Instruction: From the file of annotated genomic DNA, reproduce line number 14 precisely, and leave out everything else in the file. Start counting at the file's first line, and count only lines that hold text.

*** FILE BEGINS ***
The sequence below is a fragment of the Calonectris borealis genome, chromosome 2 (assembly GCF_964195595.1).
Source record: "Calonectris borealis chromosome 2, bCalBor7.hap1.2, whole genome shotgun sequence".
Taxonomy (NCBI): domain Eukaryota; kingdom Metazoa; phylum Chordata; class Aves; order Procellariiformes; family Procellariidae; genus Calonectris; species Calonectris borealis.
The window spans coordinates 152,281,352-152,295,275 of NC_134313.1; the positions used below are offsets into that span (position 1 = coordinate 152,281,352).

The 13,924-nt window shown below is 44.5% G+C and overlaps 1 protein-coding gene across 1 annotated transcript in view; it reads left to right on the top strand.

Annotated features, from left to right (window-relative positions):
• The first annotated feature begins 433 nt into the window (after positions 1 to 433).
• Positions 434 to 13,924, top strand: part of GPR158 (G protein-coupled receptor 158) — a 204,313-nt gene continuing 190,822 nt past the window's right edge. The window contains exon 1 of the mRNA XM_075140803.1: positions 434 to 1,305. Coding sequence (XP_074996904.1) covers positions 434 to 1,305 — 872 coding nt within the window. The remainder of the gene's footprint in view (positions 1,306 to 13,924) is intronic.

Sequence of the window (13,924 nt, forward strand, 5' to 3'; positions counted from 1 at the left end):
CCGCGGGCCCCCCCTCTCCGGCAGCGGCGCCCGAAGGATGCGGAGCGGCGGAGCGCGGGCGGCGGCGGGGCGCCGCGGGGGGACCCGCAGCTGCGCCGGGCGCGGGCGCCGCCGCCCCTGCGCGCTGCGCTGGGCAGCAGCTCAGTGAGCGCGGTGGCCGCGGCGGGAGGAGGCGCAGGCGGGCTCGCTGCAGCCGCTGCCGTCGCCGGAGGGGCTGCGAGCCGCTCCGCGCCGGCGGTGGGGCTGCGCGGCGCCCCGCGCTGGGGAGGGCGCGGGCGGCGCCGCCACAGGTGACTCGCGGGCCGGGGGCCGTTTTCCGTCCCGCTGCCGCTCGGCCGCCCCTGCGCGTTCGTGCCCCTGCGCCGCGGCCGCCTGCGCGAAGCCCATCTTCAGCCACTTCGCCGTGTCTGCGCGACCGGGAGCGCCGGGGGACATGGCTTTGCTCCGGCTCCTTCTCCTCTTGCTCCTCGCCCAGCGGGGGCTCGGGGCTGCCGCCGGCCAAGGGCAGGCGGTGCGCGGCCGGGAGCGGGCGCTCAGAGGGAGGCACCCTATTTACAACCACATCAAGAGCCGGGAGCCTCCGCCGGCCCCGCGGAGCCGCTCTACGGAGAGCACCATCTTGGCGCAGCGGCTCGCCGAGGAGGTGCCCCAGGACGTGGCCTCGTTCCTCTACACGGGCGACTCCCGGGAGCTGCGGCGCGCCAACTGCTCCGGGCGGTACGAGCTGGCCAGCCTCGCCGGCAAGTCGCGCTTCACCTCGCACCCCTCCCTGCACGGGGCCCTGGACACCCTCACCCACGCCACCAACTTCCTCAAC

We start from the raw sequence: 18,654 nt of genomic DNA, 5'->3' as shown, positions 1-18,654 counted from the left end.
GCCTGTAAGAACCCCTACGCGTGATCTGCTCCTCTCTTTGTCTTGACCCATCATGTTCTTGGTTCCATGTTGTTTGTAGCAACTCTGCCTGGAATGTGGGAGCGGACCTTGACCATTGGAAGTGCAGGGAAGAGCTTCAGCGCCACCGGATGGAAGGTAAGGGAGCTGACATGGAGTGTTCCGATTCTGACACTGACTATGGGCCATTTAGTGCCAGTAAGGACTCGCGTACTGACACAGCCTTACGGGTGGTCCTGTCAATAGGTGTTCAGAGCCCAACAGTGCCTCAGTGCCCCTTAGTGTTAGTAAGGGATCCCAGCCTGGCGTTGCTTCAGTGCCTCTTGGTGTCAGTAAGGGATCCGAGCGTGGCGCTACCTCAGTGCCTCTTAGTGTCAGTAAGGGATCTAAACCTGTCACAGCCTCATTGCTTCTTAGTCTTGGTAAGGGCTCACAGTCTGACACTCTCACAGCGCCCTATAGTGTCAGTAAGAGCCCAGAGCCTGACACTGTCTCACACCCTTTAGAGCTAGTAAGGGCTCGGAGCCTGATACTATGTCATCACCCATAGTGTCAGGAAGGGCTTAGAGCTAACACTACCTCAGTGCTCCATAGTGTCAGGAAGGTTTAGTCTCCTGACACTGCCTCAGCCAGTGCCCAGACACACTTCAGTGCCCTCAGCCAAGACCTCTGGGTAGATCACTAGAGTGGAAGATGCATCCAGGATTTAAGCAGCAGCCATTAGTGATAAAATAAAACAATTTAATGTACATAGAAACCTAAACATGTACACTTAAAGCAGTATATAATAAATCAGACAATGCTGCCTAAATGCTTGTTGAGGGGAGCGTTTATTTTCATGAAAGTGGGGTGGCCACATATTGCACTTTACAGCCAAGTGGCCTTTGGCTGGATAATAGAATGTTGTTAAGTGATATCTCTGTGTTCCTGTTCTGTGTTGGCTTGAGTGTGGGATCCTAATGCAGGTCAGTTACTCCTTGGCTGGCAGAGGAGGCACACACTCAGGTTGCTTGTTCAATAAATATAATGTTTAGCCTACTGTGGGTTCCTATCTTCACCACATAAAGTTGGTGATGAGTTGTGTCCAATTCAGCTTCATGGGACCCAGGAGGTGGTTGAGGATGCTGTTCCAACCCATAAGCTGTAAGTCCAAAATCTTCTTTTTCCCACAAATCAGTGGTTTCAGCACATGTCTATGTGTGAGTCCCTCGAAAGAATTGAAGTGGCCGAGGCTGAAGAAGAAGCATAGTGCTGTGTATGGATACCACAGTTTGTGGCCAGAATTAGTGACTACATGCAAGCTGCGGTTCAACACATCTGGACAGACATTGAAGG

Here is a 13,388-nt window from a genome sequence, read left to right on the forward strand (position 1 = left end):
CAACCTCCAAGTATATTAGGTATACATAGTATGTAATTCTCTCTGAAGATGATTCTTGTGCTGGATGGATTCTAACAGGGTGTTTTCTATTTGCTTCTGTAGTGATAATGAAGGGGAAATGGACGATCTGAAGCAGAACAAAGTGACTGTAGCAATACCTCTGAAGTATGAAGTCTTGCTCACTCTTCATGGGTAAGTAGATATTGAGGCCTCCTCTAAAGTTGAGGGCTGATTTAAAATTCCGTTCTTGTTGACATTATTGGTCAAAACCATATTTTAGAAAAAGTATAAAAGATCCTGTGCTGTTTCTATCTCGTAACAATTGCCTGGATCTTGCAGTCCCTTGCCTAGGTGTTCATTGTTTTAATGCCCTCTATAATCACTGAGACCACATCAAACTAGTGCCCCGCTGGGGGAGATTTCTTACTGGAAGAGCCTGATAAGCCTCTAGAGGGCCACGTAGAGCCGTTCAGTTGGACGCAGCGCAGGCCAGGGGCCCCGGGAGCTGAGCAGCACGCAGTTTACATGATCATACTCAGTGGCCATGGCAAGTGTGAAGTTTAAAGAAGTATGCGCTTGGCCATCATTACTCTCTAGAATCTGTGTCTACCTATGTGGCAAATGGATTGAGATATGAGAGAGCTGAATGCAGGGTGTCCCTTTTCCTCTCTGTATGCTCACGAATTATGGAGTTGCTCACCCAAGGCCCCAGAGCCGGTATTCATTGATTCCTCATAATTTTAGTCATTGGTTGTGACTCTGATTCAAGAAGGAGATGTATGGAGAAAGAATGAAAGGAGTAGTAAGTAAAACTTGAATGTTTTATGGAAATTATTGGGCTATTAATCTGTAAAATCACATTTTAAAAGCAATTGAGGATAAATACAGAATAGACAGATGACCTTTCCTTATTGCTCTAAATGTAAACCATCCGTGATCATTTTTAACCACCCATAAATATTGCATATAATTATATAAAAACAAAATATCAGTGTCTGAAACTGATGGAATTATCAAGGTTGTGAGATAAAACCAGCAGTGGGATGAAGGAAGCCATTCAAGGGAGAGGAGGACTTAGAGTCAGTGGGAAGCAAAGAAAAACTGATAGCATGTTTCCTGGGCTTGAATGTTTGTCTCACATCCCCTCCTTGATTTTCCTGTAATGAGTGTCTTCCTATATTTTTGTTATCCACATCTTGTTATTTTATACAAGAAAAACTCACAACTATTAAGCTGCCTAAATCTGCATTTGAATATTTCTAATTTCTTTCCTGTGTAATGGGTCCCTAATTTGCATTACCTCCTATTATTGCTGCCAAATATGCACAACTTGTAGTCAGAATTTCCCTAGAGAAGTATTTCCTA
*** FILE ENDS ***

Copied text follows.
CAACCTCCAAGTATATTAGGTATACATAGTATGTAATTCTCTCTGAAGATGATTCTTGTGCTGGATGGATTCTAACAGGGTGTTTTCTATTTGCTTCTGTAGTGATAATGAAGGGGAAATGGACGATCTGAAGCAGAACAAAGTGACTGTAGCAATACCTCTGAAGTATGAAGTCTTGCTCACTCTTCATGGGTAAGTAGATATTGAGGCCTCCTCTAAAGTTGAGGGCTGATTTAAAATTCCGTTCTTGTTGACATTATTGGTCAAAACCATATTTTAGAAAAAGTATAAAAGATCCTGTGCTGTTTCTATCTCGTAACAATTGCCTGGATCTTGCAGTCCCTTGCCTAGGTGTTCATTGTTTTAATGCCCTCTATAATCACTGAGACCACATCAAACTAGTGCCCCGCTGGGGGAGATTTCTTACTGGAAGAGCCTGATAAGCCTCTAGAGGGCCACGTAGAGCCGTTCAGTTGGACGCAGCGCAGGCCAGGGGCCCCGGGAGCTGAGCAGCACGCAGTTTACATGATCATACTCAGTGGCCATGGCAAGTGTGAAGTTTAAAGAAGTATGCGCTTGGCCATCATTACTCTCTAGAATCTGTGTCTACCTATGTGGCAAATGGATTGAGATATGAGAGAGCTGAATGCAGGGTGTCCCTTTTCCTCTCTGTATGCTCACGAATTATGGAGTTGCTCACCCAAGGCCCCAGAGCCGGTATTCATTGATTCCTCATAATTTTAGTCATTGGTTGTGACTCTGATTCAAGAAGGAGATGTATGGAGAAAGAATGAAAGGAGTAGTAAGTAAAACTTGAATGTTTTATGGAAATTATTGGGCTATTAATCTGTAAAATCACATTTTAAAAGCAATTGAGGATAAATACAGAATAGACAGATGACCTTTCCTTATTGCTCTAAATGTAAACCATCCGTGATCATTTTTAACCACCCATAAATATTGCATATAATTATATAAAAACAAAATATCAGTGTCTGAAACTGATGGAATTATCAAGGTTGTGAGATAAAACCAGCAGTGGGATGAAGGAAGCCATTCAAGGGAGAGGAGGACTTAGAGTCAGTGGGAAGCAAAGAAAAACTGATAGCATGTTTCCTGGGCTTGAATGTTTGTCTCACATCCCCTCCTTGATTTTCCTGTAATGAGTGTCTTCCTATATTTTTGTTATCCACATCTTGTTATTTTATACAAGAAAAACTCACAACTATTAAGCTGCCTAAATCTGCATTTGAATATTTCTAATTTCTTTCCTGTGTAATGGGTCCCTAATTTGCATTACCTCCTATTATTGCTGCCAAATATGCACAACTTGTAGTCAGAATTTCCCTAGAGAAGTATTTCCTA